The staff’s benevolent attitude is further evidenced by an intriguing footnote in the decision of the Atomic Safety and Licensing Board in the Malibu case. That case involved the question whether an earthquake fault at the site might result in permanent ground displacement. The record in this case included a report by the United States Geological Survey stating that the probability of permanent ground displacement in the next half century was “negligible.” The footnote indicates that this report was based on a report prepared by the Survey’s field geologists which concluded that the probability of faulting was “very low.” The field geologists’ language was changed by their supervisor to “negligible” at the suggestion of the aec regulatory staff*
* One of the field geologists who wrote the original report stated: “Negligible to me means can be neglected. We could not say that the probability of faulting could be neglected.” 2 Commerce Clearing House Atomic Energy Law Reporter, 11,248, at p. 17,459-3. In the Matter of Department of Water and Power of the City of Los Angeles (Malibu Nuclear Power Unit No. 1), З A. E.C. 122, at 124 (1966).
One effective way of placing benefits and risks in appropriate balance is through the development of standards. As the Federal Radiation
Council (1960) stated to the President: “The fundamental problem in establishing radiation protection guides is to allow as much of the beneficial uses of ionizing radiation as possible while assuring that man is not exposed to undue hazard. To get a true insight into the scope of the problem and the impact of the decisions involved, a review of the benefits and the hazards is necessary.”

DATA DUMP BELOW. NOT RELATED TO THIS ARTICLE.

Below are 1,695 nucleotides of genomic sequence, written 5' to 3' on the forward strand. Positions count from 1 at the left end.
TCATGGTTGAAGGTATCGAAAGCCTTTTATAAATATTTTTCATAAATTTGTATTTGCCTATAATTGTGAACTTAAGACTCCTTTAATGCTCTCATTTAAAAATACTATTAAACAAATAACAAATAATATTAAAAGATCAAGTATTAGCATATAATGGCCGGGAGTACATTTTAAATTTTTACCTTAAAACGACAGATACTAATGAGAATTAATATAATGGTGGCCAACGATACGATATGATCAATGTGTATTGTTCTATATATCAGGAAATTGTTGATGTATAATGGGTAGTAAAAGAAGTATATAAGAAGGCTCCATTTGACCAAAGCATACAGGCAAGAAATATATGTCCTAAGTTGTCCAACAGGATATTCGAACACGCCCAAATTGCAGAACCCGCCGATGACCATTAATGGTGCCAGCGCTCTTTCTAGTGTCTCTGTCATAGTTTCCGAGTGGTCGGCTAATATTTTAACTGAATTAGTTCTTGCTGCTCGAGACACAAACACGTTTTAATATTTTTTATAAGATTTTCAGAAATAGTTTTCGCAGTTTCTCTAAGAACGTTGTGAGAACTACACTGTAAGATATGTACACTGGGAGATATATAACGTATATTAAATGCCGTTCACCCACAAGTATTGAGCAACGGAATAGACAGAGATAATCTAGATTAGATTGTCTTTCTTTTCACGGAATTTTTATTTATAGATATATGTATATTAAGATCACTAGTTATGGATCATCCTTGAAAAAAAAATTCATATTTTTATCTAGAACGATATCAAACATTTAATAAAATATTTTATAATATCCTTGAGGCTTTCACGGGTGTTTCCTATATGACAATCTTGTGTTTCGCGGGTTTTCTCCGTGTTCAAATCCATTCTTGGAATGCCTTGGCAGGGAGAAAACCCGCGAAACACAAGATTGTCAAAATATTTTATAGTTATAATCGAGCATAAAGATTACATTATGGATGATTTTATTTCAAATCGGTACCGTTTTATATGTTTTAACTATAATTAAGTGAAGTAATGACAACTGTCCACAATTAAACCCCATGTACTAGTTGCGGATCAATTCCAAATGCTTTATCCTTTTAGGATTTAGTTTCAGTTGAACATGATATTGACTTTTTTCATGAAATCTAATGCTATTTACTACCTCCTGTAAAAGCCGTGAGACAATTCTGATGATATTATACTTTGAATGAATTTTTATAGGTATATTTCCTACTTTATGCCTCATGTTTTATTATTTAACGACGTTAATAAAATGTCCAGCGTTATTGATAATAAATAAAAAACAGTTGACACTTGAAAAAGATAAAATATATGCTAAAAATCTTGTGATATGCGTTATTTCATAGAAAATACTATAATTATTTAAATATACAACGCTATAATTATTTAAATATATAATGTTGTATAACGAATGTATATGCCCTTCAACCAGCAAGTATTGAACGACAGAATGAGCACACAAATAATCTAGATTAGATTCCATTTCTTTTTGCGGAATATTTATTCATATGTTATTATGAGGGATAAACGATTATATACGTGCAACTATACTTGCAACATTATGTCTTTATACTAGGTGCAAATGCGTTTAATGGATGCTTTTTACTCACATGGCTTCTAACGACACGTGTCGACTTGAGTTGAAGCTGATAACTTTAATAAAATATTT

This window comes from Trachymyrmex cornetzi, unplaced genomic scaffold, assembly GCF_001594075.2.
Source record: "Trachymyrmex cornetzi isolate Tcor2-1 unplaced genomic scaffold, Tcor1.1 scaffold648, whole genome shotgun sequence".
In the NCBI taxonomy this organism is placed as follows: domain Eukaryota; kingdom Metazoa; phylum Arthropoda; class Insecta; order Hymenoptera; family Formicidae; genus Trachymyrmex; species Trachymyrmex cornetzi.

From the outset of the nuclear power program, we recognized the need to evaluate the degree of risk that could be accepted and the benefits that would result. It was clear that we could not go forward with nuclear power on a case-by-case basis. Instead, it became necessary to develop and adopt radiation exposure standards which would reflect the levels of acceptable risks.
The impressive record of radiological safety in the nuclear energy field is based on a system of such standards. These standards have been carefully developed over a period of many years by national and international experts, and they are based on the results of an extensive research program on radiation and its effects on man and the biosphere. These are not aec standards. Rather, they reflect a consensus of the world’s best available expertise — and this is independent expertise. They reflect the combined judgments of the Federal Radiation Council (frc), the National Academy of Sciences, the National Council on Radiation Protection and Measurement (ncrp), and consultants selected for expertise in the various areas of interest. Also carefully considered are the recommendations of the International Commission on Radiological Protection
The effectiveness of this approach brings me to my second theme — namely, that we ought to place greater emphasis on the use of standards in our approach to controlling the environmental effects of steam electric power plants. This means viewing the problems more from the standards viewpoint — giving thought to the development and improvement of adequate standards and criteria rather than taking an ad hoc approach to attacking or defending individual plants or individual hazards.